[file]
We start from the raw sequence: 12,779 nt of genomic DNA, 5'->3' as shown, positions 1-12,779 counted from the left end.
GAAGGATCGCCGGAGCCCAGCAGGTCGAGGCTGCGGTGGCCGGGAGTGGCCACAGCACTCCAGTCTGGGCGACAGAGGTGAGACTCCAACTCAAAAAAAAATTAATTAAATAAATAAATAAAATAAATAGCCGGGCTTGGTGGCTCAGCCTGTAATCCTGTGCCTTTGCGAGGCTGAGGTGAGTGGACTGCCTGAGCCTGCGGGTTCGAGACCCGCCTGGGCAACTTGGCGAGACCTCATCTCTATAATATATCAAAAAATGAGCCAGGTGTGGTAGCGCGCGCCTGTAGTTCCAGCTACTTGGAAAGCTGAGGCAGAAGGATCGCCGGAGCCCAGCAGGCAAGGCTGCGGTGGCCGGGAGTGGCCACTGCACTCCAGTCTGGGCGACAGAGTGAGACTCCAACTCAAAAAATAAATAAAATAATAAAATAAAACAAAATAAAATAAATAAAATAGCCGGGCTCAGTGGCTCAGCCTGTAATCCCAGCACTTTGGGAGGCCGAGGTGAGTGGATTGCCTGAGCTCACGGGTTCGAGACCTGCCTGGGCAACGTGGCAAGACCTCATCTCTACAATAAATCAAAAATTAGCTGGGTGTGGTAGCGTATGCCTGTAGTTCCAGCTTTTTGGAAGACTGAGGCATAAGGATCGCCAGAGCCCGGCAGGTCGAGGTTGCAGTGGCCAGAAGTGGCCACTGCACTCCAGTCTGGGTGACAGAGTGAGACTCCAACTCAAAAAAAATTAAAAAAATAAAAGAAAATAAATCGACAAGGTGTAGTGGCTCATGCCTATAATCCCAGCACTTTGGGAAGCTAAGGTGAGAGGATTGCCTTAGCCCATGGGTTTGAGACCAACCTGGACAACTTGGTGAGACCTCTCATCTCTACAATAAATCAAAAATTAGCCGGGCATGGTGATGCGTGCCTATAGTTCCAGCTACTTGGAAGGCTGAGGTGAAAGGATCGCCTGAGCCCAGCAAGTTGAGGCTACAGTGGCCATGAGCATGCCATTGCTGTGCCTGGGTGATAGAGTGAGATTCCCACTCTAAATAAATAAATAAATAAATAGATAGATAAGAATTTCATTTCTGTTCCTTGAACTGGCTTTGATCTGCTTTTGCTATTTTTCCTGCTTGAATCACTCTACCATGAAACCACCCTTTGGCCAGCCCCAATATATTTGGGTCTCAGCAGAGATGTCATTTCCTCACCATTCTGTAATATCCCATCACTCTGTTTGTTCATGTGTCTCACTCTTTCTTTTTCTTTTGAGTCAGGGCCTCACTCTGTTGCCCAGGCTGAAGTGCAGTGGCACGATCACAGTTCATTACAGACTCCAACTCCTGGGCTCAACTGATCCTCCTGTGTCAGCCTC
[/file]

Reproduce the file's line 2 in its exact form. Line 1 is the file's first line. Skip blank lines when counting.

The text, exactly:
GAAGGATCGCCGGAGCCCAGCAGGTCGAGGCTGCGGTGGCCGGGAGTGGCCACAGCACTCCAGTCTGGGCGACAGAGGTGAGACTCCAACTCAAAAAAAAATTAATTAAATAAATAAATAAAATAAATAGCCGGGCTTGGTGGCTCAGCCTGTAATCCTGTGCCTTTGCGAGGCTGAGGTGAGTGGACTGCCTGAGCCTGCGGGTTCGAGACCCGCCTGGGCAACTTGGCGAGACCTCATCTCTATAATATATCAAAAAATGAGCCAGGTGTGGTAGCGCGCGCCTGTAGTTCCAGCTACTTGGAAAGCTGAGGCAGAAGGATCGCCGGAGCCCAGCAGGCAAGGCTGCGGTGGCCGGGAGTGGCCACTGCACTCCAGTCTGGGCGACAGAGTGAGACTCCAACTCAAAAAATAAATAAAATAATAAAATAAAACAAAATAAAATAAATAAAATAGCCGGGCTCAGTGGCTCAGCCTGTAATCCCAGCACTTTGGGAGGCCGAGGTGAGTGGATTGCCTGAGCTCACGGGTTCGAGACCTGCCTGGGCAACGTGGCAAGACCTCATCTCTACAATAAATCAAAAATTAGCTGGGTGTGGTAGCGTATGCCTGTAGTTCCAGCTTTTTGGAAGACTGAGGCATAAGGATCGCCAGAGCCCGGCAGGTCGAGGTTGCAGTGGCCAGAAGTGGCCACTGCACTCCAGTCTGGGTGACAGAGTGAGACTCCAACTCAAAAAAAATTAAAAAAATAAAAGAAAATAAATCGACAAGGTGTAGTGGCTCATGCCTATAATCCCAGCACTTTGGGAAGCTAAGGTGAGAGGATTGCCTTAGCCCATGGGTTTGAGACCAACCTGGACAACTTGGTGAGACCTCTCATCTCTACAATAAATCAAAAATTAGCCGGGCATGGTGATGCGTGCCTATAGTTCCAGCTACTTGGAAGGCTGAGGTGAAAGGATCGCCTGAGCCCAGCAAGTTGAGGCTACAGTGGCCATGAGCATGCCATTGCTGTGCCTGGGTGATAGAGTGAGATTCCCACTCTAAATAAATAAATAAATAAATAGATAGATAAGAATTTCATTTCTGTTCCTTGAACTGGCTTTGATCTGCTTTTGCTATTTTTCCTGCTTGAATCACTCTACCATGAAACCACCCTTTGGCCAGCCCCAATATATTTGGGTCTCAGCAGAGATGTCATTTCCTCACCATTCTGTAATATCCCATCACTCTGTTTGTTCATGTGTCTCACTCTTTCTTTTTCTTTTGAGTCAGGGCCTCACTCTGTTGCCCAGGCTGAAGTGCAGTGGCACGATCACAGTTCATTACAGACTCCAACTCCTGGGCTCAACTGATCCTCCTGTGTCAGCCTC